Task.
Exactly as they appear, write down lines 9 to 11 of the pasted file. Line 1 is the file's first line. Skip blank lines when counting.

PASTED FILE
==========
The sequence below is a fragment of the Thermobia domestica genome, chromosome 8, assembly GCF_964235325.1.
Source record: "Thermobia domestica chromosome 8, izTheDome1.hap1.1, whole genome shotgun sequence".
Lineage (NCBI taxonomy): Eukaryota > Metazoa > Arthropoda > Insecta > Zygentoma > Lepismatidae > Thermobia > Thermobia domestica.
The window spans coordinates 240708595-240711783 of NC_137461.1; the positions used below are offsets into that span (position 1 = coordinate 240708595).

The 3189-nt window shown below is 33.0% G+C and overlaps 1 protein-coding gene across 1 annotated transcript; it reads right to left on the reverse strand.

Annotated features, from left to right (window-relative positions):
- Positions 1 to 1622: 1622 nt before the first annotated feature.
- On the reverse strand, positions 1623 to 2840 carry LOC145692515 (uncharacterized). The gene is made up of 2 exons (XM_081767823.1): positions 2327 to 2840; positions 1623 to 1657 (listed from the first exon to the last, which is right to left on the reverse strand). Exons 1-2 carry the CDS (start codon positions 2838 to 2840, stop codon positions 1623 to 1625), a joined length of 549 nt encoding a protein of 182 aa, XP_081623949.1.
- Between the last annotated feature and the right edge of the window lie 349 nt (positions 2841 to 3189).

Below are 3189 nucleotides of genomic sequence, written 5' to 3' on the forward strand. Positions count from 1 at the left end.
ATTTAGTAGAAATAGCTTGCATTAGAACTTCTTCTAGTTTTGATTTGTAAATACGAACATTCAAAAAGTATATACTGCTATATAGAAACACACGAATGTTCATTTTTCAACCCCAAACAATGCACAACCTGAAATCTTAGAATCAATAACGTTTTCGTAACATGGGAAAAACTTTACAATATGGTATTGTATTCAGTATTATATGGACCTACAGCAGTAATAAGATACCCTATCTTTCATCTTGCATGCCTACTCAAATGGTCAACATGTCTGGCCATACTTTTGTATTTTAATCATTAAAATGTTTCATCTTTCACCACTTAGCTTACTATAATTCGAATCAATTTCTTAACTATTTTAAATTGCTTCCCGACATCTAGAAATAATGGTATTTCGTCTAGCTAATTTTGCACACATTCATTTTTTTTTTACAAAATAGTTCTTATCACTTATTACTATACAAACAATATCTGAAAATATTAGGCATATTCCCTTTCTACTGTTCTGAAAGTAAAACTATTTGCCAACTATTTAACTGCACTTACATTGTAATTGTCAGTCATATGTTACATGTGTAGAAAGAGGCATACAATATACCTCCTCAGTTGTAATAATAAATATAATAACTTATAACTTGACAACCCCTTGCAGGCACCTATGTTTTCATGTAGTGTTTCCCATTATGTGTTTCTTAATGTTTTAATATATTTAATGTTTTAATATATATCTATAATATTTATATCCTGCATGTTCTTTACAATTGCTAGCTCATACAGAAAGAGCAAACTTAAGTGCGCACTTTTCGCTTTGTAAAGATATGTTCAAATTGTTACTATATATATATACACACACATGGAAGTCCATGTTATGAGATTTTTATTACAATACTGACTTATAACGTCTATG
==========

- Between the last annotated feature and the right edge of the window lie 349 nt (positions 2841 to 3189).

Below are 3189 nucleotides of genomic sequence, written 5' to 3' on the forward strand. Positions count from 1 at the left end.
ATTTAGTAGAAATAGCTTGCATTAGAACTTCTTCTAGTTTTGATTTGTAAATACGAACATTCAAAAAGTATATACTGCTATATAGAAACACACGAATGTTCATTTTTCAACCCCAAACAATGCACAACCTGAAATCTTAGAATCAATAACGTTTTCGTAACATGGGAAAAACTTTACAATATGGTATTGTATTCAGTATTATATGGACCTACAGCAGTAATAAGATACCCTATCTTTCATCTTGCATGCCTACTCAAATGGTCAACATGTCTGGCCATACTTTTGTATTTTAATCATTAAAATGTTTCATCTTTCACCACTTAGCTTACTATAATTCGAATCAATTTCTTAACTATTTTAAATTGCTTCCCGACATCTAGAAATAATGGTATTTCGTCTAGCTAATTTTGCACACATTCATTTTTTTTTTACAAAATAGTTCTTATCACTTATTACTATACAAACAATATCTGAAAATATTAGGCATATTCCCTTTCTACTGTTCTGAAAGTAAAACTATTTGCCAACTATTTAACTGCACTTACATTGTAATTGTCAGTCATATGTTACATGTGTAGAAAGAGGCATACAATATACCTCCTCAGTTGTAATAATAAATATAATAACTTATAACTTGACAACCCCTTGCAGGCACCTATGTTTTCATGTAGTGTTTCCCATTATGTGTTTCTTAATGTTTTAATATATTTAATGTTTTAATATATATCTATAATATTTATATCCTGCATGTTCTTTACAATTGCTAGCTCATACAGAAAGAGCAAACTTAAGTGCGCACTTTTCGCTTTGTAAAGATATGTTCAAATTGTTACTATATATATATACACACACATGGAAGTCCATGTTATGAGATTTTTATTACAATACTGACTTATAACGTCTATG